Max Ram Macbook Pro?

Douge

macrumors newbie
Original poster
Jul 21, 2007
16
0
Princeton
I am curious as to what enables the new Macbook Pro to support 4 gb versus the 2 gb of the old Macbook Pro.

I clearly don't know very much about Ram and I don't yet need 4 gb but I want to understand why there is a physical limitation. The Mac Pro is said to hold a max of 16 gb of RAM on apple's site but it can actually hold 32 gb. How is this technology different? Are there ways to upgrade an older Macbook Pro to hold and use 4gb? Thanks for you help!
 

squeeks

macrumors 68040
Jun 19, 2007
3,389
14
Florida
I am curious as to what enables the new Macbook Pro to support 4 gb versus the 2 gb of the old Macbook Pro.

I clearly don't know very much about Ram and I don't yet need 4 gb but I want to understand why there is a physical limitation. The Mac Pro is said to hold a max of 16 gb of RAM on apple's site but it can actually hold 32 gb. How is this technology different? Are there ways to upgrade an older Macbook Pro to hold and use 4gb? Thanks for you help!
no the max can not be physically changed without replacing the logic board, the limit is in the memory controller and how the cpu accesses the memory, there has always, and will always be a limit in how much memory apps and hardware can handle. its technical.
 

Zel

macrumors regular
Jul 7, 2007
172
0
There's only so many digits avaliable in the system for addressing memory.

If you want to have the CPU talk to 9999 different bits of memory, (if it used decimal) then you would need four places wide.

2GB is 16gigabits which is 16,000,000,000 bits and if it used decimal, that would need eleven digits to address each peice independently, get it?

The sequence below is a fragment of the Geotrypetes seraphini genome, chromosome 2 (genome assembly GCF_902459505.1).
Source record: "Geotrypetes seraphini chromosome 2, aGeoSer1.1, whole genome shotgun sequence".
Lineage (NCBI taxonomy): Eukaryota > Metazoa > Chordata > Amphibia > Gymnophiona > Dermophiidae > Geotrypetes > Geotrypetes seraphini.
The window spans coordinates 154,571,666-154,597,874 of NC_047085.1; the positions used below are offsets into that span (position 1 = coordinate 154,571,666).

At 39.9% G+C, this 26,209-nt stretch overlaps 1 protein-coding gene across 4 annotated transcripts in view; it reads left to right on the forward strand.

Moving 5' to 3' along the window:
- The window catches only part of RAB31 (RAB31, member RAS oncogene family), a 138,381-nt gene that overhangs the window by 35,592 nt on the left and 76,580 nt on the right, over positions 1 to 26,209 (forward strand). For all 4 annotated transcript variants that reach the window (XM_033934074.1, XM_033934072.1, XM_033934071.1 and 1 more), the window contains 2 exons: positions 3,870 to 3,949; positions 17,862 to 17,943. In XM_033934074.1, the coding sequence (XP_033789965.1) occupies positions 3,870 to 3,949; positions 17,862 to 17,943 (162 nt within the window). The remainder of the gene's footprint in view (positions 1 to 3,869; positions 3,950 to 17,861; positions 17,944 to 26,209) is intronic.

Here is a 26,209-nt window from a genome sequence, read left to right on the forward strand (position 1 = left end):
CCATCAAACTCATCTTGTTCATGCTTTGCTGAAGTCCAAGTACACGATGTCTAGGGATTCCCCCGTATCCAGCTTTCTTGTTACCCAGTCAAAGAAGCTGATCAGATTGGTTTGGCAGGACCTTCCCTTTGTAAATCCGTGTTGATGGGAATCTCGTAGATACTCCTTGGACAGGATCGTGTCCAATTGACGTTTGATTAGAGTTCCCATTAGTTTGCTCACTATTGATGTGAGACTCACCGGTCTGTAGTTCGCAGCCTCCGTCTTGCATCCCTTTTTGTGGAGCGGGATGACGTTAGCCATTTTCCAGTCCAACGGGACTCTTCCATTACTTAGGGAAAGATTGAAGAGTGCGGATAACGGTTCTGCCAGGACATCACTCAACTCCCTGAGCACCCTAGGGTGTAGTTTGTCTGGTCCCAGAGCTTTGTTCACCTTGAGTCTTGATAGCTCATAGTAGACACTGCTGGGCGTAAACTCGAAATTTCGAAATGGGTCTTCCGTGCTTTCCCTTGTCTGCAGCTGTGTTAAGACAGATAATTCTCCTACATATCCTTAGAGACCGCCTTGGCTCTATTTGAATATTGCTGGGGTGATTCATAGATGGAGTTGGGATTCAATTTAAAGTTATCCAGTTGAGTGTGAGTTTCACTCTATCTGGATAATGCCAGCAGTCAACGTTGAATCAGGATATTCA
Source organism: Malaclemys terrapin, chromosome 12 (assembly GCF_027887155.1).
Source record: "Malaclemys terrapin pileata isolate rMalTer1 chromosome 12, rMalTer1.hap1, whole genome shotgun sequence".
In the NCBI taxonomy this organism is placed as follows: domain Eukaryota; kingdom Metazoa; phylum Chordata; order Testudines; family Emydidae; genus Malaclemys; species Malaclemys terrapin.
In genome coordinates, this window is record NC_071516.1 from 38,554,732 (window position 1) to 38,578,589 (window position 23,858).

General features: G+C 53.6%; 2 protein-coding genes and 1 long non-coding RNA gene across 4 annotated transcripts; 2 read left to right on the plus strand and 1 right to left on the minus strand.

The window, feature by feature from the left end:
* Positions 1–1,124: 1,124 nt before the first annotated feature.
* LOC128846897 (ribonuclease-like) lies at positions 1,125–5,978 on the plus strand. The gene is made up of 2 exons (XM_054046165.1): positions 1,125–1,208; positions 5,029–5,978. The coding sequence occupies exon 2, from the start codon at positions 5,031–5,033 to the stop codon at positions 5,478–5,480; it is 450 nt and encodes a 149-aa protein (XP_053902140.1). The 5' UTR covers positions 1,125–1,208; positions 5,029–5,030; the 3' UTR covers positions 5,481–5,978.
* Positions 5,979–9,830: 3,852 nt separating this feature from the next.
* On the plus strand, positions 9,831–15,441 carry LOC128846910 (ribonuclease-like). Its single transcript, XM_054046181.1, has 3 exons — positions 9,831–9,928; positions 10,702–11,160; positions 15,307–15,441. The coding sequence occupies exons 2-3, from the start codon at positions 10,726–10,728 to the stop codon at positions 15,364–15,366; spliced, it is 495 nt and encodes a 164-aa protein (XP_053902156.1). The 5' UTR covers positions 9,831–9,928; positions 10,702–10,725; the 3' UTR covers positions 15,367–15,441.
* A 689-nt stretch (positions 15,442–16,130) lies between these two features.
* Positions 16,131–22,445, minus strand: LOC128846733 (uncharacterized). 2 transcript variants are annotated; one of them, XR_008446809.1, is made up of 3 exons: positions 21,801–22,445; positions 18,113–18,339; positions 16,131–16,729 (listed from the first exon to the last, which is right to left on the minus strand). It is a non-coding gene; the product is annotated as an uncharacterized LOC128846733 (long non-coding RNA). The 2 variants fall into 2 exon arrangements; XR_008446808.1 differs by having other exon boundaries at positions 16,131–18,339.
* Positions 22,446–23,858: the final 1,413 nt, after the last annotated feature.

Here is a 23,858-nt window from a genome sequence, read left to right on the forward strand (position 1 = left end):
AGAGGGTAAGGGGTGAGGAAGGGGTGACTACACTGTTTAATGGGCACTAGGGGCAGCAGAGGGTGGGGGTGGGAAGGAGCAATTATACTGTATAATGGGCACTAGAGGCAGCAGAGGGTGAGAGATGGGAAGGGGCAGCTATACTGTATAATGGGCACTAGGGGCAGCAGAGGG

It uses binary instead of decimal, so it takes more than eleven, but that doesnt matter, the thing is, old ones can only address 2GB and the new one can do 4GB (intel rumors 8 tho...)

anyway, you cant change it or 'fix it' sorry.
 

CalBoy

macrumors 604
May 21, 2007
7,829
36
I am curious as to what enables the new Macbook Pro to support 4 gb versus the 2 gb of the old Macbook Pro.

I clearly don't know very much about Ram and I don't yet need 4 gb but I want to understand why there is a physical limitation. The Mac Pro is said to hold a max of 16 gb of RAM on apple's site but it can actually hold 32 gb. How is this technology different? Are there ways to upgrade an older Macbook Pro to hold and use 4gb? Thanks for you help!
Both of the other posters have given you good answers, so I'll just put the cherry on top. If you really don't do anything that needs a lot of RAM, then don't worry about it now. RAM is always becoming cheaper. If you're looking into a mbp now, then buy it and upgrade your RAM a year or two from now when you feel it's getting slow. Don't worry about being left behind, 4 GB will get you pretty far;)
 

ab2650

macrumors 6502a
Jun 21, 2007
714
0
Both of the other posters have given you good answers, so I'll just put the cherry on top. If you really don't do anything that needs a lot of RAM, then don't worry about it now. RAM is always becoming cheaper. If you're looking into a mbp now, then buy it and upgrade your RAM a year or two from now when you feel it's getting slow. Don't worry about being left behind, 4 GB will get you pretty far;)
I agree; the longer you wait the better. When you need it, get it.
However, i think the OP was either looking at or owned an older revision of the MBP. Keep in mind the original CoreDuos were 2GB max, where the Core2Duos (the revision before last) were 3GB max, and only the latest "Santa Rosa" MBPs are 4GB max.

But to answer the question: No, those are the true limits of the machine; If you put more than specified, it will not address properly (anyone care to test? :p)
 

devman

macrumors 65816
Apr 19, 2004
1,240
4
AU
no need to test anything. If it's a NAPA chipset then the memory controller is 32bit.
 

matticus008

macrumors 68040
Jan 16, 2005
3,341
0
Bay Area, CA
The new chipset includes improvements in memory addressing. Despite the theoretical limits of RAM capacity, most consumer products have lower limits imposed by other constraints (usually cost). Keep in mind that unless the rest of the computer can access the memory and keep up with the amount of data flowing in and out, there's no point in increasing the capacity.

There is no way of upgrading an older product, short of swapping out the logic board. If you could get a chipset to recognize a higher memory limit, it would do no good, since the rest of the system was not designed to handle it.

Edit: strange, when I replied none of these other replies were showing up. How odd!